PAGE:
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Fire Clay, Fire Bricks, and Refractories
The first firebrick plant in Missouri was built at St. Louis about 1845, and others were operating before the Civil War. By 1896, 12 firebrick plants were operating, and the annual value of their output was estimated at $900,000 to $1 million (Wheeler, 1896). The firebrick industry continued to expand up to about the time of World War I, but like most industries using clay, it too suffered severely during the depression of the 1930's. The recovery following World War II was characterized by construction of a few new plants, by the closing down of some of the obsolete ones, and by the modernization of others, chiefly by installing efficient tunnel kilns.
The area makes the largest contribution to the total output and value of fire brick and other refractories in Missouri, an industry in which the State ranks second among the states of the Union. It is further distinguished by what is considered to be the largest reserve tonnage of plastic and semi-plastic clays in the world." Hence, in this small area, one of Missouri's most valuable mineral deposits is concentrated.
Vandalia was called the Queen of the Prairie by Col. Aaron McPike who founded the city in 1874. The rolling prairies had underlying coal and refractory types of clay.
The firebrick industry has a long history in Audrain County. Settlers in the late 1800s knew their clay soil was better suited for firebrick making than for earthenware pots or bowls.
The northern district lies north of the Missouri River and in the fertile upland or prairie region characteristic of most of the northern portion of Missouri. The manufacture of fire brick and the mining of clay are the most important mineral industries; in fact the area makes the largest contribution to the total output and value of fire brick and other refractories manufactured in Missouri, an industry in which the State ranks second among the States of the union. It is further distinguished by what is considered to be the largest reserve tonnage of plastic and semi-plastic clays in the world. The available tonnage of flint clay, lying as masses or lenses in depressions at the base of the continuous and wide-spread Cheltenham formation or as outlying sinkhole deposits in the area marginal to the formation, is also considered to constitute one of the largest reserves in the United States available to the fire brick industry. The following companies operate plants:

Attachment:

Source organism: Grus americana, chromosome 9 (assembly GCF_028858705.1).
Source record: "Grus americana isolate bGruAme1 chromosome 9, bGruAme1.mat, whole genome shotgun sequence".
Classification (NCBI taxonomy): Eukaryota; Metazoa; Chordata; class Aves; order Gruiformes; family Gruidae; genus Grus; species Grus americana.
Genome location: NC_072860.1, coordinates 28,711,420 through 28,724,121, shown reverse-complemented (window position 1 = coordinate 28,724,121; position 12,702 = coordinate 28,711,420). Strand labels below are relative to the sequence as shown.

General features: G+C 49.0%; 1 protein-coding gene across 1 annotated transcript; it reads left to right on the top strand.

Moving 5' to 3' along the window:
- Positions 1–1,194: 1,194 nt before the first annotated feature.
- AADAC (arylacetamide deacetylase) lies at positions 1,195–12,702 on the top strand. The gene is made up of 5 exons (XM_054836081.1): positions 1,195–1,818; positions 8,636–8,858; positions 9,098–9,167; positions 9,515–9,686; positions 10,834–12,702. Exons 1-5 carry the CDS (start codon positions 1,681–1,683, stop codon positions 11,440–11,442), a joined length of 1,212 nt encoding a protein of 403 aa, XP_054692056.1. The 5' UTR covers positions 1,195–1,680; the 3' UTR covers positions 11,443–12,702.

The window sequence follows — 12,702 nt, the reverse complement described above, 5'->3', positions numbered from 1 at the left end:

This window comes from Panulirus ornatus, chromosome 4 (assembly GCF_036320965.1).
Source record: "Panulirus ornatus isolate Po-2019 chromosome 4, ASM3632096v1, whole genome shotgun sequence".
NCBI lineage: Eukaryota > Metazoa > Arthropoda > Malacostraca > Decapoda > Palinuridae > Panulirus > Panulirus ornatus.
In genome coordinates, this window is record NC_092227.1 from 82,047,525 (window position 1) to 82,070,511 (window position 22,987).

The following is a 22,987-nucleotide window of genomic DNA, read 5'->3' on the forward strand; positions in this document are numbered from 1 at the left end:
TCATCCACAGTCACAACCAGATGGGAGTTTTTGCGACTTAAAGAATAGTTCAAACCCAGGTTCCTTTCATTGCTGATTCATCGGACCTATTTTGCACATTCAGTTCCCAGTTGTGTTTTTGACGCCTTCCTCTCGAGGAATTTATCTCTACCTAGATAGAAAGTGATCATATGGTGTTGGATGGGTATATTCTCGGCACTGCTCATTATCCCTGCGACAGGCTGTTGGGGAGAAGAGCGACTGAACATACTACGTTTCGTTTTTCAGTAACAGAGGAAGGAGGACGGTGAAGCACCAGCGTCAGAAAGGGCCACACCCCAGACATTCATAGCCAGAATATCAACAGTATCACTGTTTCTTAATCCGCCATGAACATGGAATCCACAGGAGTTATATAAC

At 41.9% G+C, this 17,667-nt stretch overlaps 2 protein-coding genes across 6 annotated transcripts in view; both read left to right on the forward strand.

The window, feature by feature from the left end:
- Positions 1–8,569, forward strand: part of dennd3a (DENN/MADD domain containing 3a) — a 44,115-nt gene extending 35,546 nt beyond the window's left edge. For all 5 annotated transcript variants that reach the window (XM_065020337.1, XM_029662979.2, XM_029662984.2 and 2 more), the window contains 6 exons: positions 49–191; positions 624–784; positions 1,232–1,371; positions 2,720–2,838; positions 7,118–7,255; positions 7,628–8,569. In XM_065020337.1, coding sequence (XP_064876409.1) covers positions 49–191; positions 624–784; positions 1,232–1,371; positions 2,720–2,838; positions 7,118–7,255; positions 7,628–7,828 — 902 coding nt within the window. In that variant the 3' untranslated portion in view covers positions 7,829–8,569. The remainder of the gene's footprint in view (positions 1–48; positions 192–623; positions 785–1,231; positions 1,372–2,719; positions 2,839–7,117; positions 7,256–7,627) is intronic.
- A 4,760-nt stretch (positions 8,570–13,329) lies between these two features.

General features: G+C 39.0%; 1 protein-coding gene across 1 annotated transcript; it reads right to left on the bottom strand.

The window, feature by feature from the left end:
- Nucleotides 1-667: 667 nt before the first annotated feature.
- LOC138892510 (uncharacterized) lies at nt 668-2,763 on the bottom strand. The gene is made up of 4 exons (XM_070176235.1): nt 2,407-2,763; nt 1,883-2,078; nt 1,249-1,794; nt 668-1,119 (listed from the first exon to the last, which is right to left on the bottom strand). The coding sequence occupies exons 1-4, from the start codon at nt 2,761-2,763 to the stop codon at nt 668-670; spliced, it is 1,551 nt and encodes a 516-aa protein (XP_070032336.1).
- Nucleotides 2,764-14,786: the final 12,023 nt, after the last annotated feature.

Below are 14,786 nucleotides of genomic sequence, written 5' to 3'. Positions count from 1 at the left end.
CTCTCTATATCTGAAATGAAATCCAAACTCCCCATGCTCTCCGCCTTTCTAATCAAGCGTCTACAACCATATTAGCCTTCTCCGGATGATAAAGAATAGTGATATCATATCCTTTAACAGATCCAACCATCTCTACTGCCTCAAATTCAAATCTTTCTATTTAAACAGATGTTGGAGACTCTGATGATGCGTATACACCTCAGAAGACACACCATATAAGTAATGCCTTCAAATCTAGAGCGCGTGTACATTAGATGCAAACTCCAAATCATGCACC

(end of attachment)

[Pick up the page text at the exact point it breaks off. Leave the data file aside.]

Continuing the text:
1. A. P. Green Fire Brick Company, Mexico: In 1910, a young engineer named Allen P. Green bought the Mexico Brick and Fire Clay Company. A.P Green Fire Brick Company was incorporated in 1915, and by 1937 it had become "the world's largest fireclay plant."
2. Botfield Refractories Company, Mexico
3. Harbison-Walker Refractories Company, Vandalia: 1902, 14 companies merge to form Harbison-Walker
4. Mexico Refractories Company, Mexico: Established in 1929
5. North American Refractories Company, Farber: 1926, Six companies merge to become North American Refractories,
6. Walsh Refractories Corporation, Vandalia
7. Western Stove Lining Works, Mexico